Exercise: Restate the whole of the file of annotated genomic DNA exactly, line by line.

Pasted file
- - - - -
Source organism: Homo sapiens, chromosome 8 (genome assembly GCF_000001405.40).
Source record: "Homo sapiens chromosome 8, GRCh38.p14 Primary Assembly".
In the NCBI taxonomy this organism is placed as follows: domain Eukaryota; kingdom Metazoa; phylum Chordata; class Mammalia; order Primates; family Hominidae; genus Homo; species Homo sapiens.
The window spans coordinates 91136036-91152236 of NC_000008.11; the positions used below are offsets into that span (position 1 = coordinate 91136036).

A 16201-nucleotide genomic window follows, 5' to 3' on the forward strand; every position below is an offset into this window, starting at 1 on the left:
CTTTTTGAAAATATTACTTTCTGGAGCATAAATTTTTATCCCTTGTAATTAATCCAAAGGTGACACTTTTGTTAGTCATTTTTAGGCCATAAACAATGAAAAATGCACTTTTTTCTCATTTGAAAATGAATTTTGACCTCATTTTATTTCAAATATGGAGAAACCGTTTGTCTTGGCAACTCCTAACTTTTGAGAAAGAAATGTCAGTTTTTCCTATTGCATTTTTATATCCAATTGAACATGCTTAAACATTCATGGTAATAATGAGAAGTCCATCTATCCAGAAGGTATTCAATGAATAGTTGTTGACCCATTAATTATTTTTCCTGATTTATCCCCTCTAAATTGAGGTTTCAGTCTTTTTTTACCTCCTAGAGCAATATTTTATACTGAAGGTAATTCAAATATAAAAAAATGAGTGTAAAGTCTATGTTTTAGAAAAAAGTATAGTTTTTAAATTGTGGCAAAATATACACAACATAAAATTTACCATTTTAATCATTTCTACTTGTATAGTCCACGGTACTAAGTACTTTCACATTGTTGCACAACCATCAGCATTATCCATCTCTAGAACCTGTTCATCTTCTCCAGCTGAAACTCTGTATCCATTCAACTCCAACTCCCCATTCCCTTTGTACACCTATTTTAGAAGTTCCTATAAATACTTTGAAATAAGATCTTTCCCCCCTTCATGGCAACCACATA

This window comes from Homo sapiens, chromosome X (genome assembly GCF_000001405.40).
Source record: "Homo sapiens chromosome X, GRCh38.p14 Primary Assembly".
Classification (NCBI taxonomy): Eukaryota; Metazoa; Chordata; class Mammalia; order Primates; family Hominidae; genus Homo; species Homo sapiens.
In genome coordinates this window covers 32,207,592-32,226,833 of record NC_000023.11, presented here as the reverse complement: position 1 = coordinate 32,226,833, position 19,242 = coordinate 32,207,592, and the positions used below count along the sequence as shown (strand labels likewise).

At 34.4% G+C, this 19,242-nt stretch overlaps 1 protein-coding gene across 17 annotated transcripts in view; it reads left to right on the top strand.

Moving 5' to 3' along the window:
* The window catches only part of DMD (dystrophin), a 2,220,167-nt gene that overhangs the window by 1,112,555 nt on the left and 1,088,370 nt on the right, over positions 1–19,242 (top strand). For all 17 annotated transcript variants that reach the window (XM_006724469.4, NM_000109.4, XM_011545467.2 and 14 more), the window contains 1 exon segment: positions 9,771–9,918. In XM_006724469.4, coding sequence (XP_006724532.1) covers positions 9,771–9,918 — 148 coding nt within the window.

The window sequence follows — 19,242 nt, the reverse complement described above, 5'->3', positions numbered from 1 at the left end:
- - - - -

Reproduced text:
Source organism: Homo sapiens, chromosome 8 (genome assembly GCF_000001405.40).
Source record: "Homo sapiens chromosome 8, GRCh38.p14 Primary Assembly".
In the NCBI taxonomy this organism is placed as follows: domain Eukaryota; kingdom Metazoa; phylum Chordata; class Mammalia; order Primates; family Hominidae; genus Homo; species Homo sapiens.
The window spans coordinates 91136036-91152236 of NC_000008.11; the positions used below are offsets into that span (position 1 = coordinate 91136036).

A 16201-nucleotide genomic window follows, 5' to 3' on the forward strand; every position below is an offset into this window, starting at 1 on the left:
CTTTTTGAAAATATTACTTTCTGGAGCATAAATTTTTATCCCTTGTAATTAATCCAAAGGTGACACTTTTGTTAGTCATTTTTAGGCCATAAACAATGAAAAATGCACTTTTTTCTCATTTGAAAATGAATTTTGACCTCATTTTATTTCAAATATGGAGAAACCGTTTGTCTTGGCAACTCCTAACTTTTGAGAAAGAAATGTCAGTTTTTCCTATTGCATTTTTATATCCAATTGAACATGCTTAAACATTCATGGTAATAATGAGAAGTCCATCTATCCAGAAGGTATTCAATGAATAGTTGTTGACCCATTAATTATTTTTCCTGATTTATCCCCTCTAAATTGAGGTTTCAGTCTTTTTTTACCTCCTAGAGCAATATTTTATACTGAAGGTAATTCAAATATAAAAAAATGAGTGTAAAGTCTATGTTTTAGAAAAAAGTATAGTTTTTAAATTGTGGCAAAATATACACAACATAAAATTTACCATTTTAATCATTTCTACTTGTATAGTCCACGGTACTAAGTACTTTCACATTGTTGCACAACCATCAGCATTATCCATCTCTAGAACCTGTTCATCTTCTCCAGCTGAAACTCTGTATCCATTCAACTCCAACTCCCCATTCCCTTTGTACACCTATTTTAGAAGTTCCTATAAATACTTTGAAATAAGATCTTTCCCCCCTTCATGGCAACCACATA

This window comes from Homo sapiens, chromosome X (genome assembly GCF_000001405.40).
Source record: "Homo sapiens chromosome X, GRCh38.p14 Primary Assembly".
Classification (NCBI taxonomy): Eukaryota; Metazoa; Chordata; class Mammalia; order Primates; family Hominidae; genus Homo; species Homo sapiens.
In genome coordinates this window covers 32,207,592-32,226,833 of record NC_000023.11, presented here as the reverse complement: position 1 = coordinate 32,226,833, position 19,242 = coordinate 32,207,592, and the positions used below count along the sequence as shown (strand labels likewise).

At 34.4% G+C, this 19,242-nt stretch overlaps 1 protein-coding gene across 17 annotated transcripts in view; it reads left to right on the top strand.

Moving 5' to 3' along the window:
* The window catches only part of DMD (dystrophin), a 2,220,167-nt gene that overhangs the window by 1,112,555 nt on the left and 1,088,370 nt on the right, over positions 1–19,242 (top strand). For all 17 annotated transcript variants that reach the window (XM_006724469.4, NM_000109.4, XM_011545467.2 and 14 more), the window contains 1 exon segment: positions 9,771–9,918. In XM_006724469.4, coding sequence (XP_006724532.1) covers positions 9,771–9,918 — 148 coding nt within the window.

The window sequence follows — 19,242 nt, the reverse complement described above, 5'->3', positions numbered from 1 at the left end: